Wednesday, 26 March 2014

Monitors: re-examining aims of the system

Time to re-examine the ruleset in a slightly different angle. What is it I’m trying to achieve?

  • A fairly lightweight game
  • Mechanics to reinforce the sense of being a reptile
  • Different species feel different
  • More broadly, reinforce the feeling of being a cyborg reptile space wizard secret agent
  • Designed to support a variety of secret agent activities, not just for combat
  • Quick, fairly pulpy combat
  • Competent PCs who excel in particular areas

At the moment, what have we got?

I’m fairly happy with the Heat Points model. Ambient temperature is important, characters have to consider gear and activities in terms of temperature, and it highlights some differences between herps and pretty much all RPG characters ever. It also lets you turn this consideration into an advantage, not just another thing to micro-manage.

I think at the moment species are perhaps too specifically defined. Instead, I might just suggest you pick one major and one minor lineage trait that are particularly important to your character, and these grant you benefits. Other traits aren’t necessarily absent, they just aren’t game-mechanically relevant. I do want to try and ensure that these traits feel significant.

For supporting different activities, I feel like there are three main approaches. One is to have extremely basic mechanics, so that everything is done on a small pool of abilities, or indeed without any stats at all. The second is to have relatively detailed mechanics for all the desired activities, so that all of them can be modelled interestingly without getting repetitive, and none of them are handwaved with a single die roll. The third, my current approach, is to mix-and-match sets of abilities, so that within any activity there will be a range of different abilities coming into play depending what you actually do. I’m hopeful this will prevent the tendency to veer towards either combat, as the most mechanically interesting, or freeform gaming that relies on player ability rather than PC.

Pulpy combat... well, characters can’t die from game mechanics and recover rapidly. Weapons are assumed to be powerful, so it’s just about hits and armour at the moment – and I’m seriously considering paring this back even further, perhaps just having two or three classes of armour (Light, Heavy and maybe Medium), which would make it lighter. Competence plus powerful weapons should equal fast combat. This should help prevent it dominating play.

Magic has its own system that will (hopefully) make magic feel like a Thing. I'm hoping to evoke cyborghood through pervasion rather than lots of mechanics, and aim to model upgrades as reliable slick effects, to contrast with esoteric magic (magic may need to get even more esoteric, but we'll see). There's only so much evoking you can do with mechanics; the setting and the playstyle will need to handle a lot of that.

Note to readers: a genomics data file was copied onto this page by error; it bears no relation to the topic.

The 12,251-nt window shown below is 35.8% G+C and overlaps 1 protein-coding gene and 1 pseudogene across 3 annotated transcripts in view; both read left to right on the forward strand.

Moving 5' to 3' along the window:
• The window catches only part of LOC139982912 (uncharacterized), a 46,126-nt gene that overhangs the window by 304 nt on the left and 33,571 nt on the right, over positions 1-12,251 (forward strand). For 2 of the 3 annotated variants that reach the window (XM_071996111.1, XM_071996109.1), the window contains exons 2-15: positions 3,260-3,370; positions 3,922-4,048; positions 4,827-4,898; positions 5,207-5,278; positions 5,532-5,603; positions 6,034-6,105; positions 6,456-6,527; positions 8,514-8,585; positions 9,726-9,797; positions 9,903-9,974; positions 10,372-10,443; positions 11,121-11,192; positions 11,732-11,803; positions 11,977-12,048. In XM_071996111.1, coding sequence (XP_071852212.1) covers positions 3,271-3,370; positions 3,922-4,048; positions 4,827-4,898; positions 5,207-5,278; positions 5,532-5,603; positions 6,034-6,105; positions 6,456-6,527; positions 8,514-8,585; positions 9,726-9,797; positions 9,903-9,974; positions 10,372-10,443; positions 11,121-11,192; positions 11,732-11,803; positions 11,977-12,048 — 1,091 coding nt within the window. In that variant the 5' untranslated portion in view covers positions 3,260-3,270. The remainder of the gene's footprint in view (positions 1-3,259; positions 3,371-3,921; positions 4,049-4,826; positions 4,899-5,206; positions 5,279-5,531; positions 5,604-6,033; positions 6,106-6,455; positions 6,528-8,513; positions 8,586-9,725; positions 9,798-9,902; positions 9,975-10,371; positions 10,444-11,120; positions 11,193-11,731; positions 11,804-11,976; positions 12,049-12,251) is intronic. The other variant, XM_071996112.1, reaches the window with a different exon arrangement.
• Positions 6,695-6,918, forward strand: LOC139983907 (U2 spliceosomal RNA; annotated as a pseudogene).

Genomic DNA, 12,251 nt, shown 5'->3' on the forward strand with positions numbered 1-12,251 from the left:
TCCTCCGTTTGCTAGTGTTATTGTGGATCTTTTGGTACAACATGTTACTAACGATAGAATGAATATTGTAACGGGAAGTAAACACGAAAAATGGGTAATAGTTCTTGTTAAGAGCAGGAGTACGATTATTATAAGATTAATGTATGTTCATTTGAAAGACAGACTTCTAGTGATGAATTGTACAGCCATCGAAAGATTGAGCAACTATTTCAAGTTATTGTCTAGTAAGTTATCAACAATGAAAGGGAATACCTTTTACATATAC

Core mechanics

As ever, I’m drawn back to the issue of core mechanics. This is mostly because I am phenomenally indecisive, but also because any system is going to have benefits and drawbacks.

Single die rolls are simple, but are best for modelling highly random events where the outcome isn’t a bell curve, like where many factors complicate the outcome. They work well with modifiers, and providing degree of success isn’t important, this combination can readily represent competence that provides a baseline skill.

Dicepools are good for modelling things that it’s satisfactory to model as a bell curve. This is good for ensuring characters are consistently competent (or incompetent) at things. It's more difficult to intuit your odds of success with a dicepool, due to the increased complexity, but a basic roll-and-pick system is simpler to actually do than roll-and-add single die. Designing dicepools is (to my eyes) complicated because of that same complexity, which makes running calculations in Excel a pain. While the chance of improbable failure/success is reduced by that tendency to the mean, it's not prevented, so extreme rolls are still possible. Variance also tends to increase with skill, which can be unwelcome, though some models avoid this.

The current system is still d20 blackjack with modifiers. Difficulty, special skills and any other relevant factor are represented by modifiers. These may make success assured (attribute reaches 20) or impossible (attribute reaches 0). As modifiers are 2 or 5, the maths is relatively simple. The penalty die system means any roll that's less than the penalty die score is a failure if that impairment would hamper that task.

A second possibility is a dicepool. There are many dicepool models: variable/fixed target number, any/multiple successes, fixed/variable die size, count/sum, and so on. Far more than I can easily begin to evaluate, to be honest.

My inclination with dicepools would be to have fixed target numbers (keeping maths simple) and track difficulty by number of successes needed. Training could be represented by granting an automatic success, so professionals would succeed at even non-trivial tasks without rolling - only quite tricky ones would call for a roll. Other factors could be represented by granting additional dice. Penalty dice... I dunno. With small penalty dice you could discount successes equal to the number rolled, but that gets brutal fast.

I'm also a little bit cautious of how easily dicepools seem to render targets impossible. A modifier-free system doesn't easily handle auto-success, but if you don't have enough dice, you can't reach a target. This can happen in most systems, it's just something I want to keep an eye on. On a related note, I'd want to adjust the scope of attributes, since rolling 10 dice is both highly variable and a bit faffy - we'd probably want them to top out at about 5.

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